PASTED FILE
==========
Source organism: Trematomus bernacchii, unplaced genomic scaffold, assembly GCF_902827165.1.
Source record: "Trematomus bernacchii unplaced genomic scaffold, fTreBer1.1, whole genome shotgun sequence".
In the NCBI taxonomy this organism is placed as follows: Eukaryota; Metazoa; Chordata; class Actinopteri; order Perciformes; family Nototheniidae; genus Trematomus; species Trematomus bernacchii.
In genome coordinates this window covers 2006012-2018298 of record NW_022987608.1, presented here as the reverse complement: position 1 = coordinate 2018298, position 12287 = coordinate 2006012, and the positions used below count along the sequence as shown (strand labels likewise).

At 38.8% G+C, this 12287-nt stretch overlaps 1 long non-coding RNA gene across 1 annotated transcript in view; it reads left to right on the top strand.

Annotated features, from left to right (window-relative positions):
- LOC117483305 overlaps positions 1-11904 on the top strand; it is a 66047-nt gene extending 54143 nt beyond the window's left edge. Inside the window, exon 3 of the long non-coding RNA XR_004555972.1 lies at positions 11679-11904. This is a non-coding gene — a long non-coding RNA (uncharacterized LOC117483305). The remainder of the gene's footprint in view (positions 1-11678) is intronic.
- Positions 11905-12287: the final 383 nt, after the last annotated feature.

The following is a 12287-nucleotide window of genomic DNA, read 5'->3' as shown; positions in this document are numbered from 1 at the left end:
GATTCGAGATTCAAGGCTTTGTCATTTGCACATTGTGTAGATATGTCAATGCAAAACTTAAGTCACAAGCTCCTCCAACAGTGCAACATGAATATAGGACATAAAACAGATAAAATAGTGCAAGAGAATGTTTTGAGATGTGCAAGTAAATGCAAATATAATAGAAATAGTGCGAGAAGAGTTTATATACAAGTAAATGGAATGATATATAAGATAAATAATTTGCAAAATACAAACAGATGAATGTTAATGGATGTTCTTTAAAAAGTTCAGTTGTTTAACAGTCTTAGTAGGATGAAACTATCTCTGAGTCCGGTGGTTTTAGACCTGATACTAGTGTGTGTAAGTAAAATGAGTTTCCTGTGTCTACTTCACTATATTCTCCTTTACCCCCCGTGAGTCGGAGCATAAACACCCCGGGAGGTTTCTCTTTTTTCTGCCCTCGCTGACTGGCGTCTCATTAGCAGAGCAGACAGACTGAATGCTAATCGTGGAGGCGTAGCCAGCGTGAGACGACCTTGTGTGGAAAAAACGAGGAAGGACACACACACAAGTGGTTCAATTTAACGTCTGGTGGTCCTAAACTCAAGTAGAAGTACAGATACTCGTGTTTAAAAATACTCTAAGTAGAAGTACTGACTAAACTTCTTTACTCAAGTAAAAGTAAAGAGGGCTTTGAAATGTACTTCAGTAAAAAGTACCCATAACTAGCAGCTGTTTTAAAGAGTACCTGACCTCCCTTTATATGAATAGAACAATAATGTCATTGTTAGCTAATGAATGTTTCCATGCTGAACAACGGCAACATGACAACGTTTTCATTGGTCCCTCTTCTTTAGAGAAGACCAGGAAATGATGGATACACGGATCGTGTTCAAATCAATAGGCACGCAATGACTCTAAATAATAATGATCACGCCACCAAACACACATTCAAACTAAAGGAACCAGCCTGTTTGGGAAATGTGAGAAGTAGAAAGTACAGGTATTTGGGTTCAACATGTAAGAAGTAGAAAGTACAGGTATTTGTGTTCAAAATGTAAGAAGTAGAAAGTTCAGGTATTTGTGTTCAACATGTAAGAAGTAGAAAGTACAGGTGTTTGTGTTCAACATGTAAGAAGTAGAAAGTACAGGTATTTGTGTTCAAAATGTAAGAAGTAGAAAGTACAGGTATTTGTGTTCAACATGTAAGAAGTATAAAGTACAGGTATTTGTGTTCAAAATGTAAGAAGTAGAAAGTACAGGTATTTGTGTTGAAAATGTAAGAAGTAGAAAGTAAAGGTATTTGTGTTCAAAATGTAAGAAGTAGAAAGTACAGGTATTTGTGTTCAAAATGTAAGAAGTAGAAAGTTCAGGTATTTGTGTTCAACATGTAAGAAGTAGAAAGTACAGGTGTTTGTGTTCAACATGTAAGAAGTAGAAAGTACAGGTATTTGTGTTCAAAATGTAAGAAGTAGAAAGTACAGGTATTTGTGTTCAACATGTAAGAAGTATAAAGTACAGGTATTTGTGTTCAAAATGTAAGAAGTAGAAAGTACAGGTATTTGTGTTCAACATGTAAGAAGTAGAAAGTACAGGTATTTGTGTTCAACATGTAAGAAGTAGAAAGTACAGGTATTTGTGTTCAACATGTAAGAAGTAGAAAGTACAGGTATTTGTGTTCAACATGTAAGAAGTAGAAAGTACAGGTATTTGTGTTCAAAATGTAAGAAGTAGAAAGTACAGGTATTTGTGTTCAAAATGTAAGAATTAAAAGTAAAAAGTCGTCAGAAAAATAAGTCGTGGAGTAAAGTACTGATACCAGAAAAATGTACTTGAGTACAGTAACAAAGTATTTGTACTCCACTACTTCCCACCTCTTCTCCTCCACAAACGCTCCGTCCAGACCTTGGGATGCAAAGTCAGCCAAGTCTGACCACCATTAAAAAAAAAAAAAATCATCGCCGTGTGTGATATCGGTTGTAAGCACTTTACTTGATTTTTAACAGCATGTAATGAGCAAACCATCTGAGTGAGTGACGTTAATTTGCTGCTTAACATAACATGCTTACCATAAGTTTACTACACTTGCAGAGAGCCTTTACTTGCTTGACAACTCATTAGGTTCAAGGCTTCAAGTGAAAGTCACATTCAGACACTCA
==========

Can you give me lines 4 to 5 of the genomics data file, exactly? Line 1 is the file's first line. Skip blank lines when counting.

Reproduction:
In genome coordinates this window covers 2006012-2018298 of record NW_022987608.1, presented here as the reverse complement: position 1 = coordinate 2018298, position 12287 = coordinate 2006012, and the positions used below count along the sequence as shown (strand labels likewise).

At 38.8% G+C, this 12287-nt stretch overlaps 1 long non-coding RNA gene across 1 annotated transcript in view; it reads left to right on the top strand.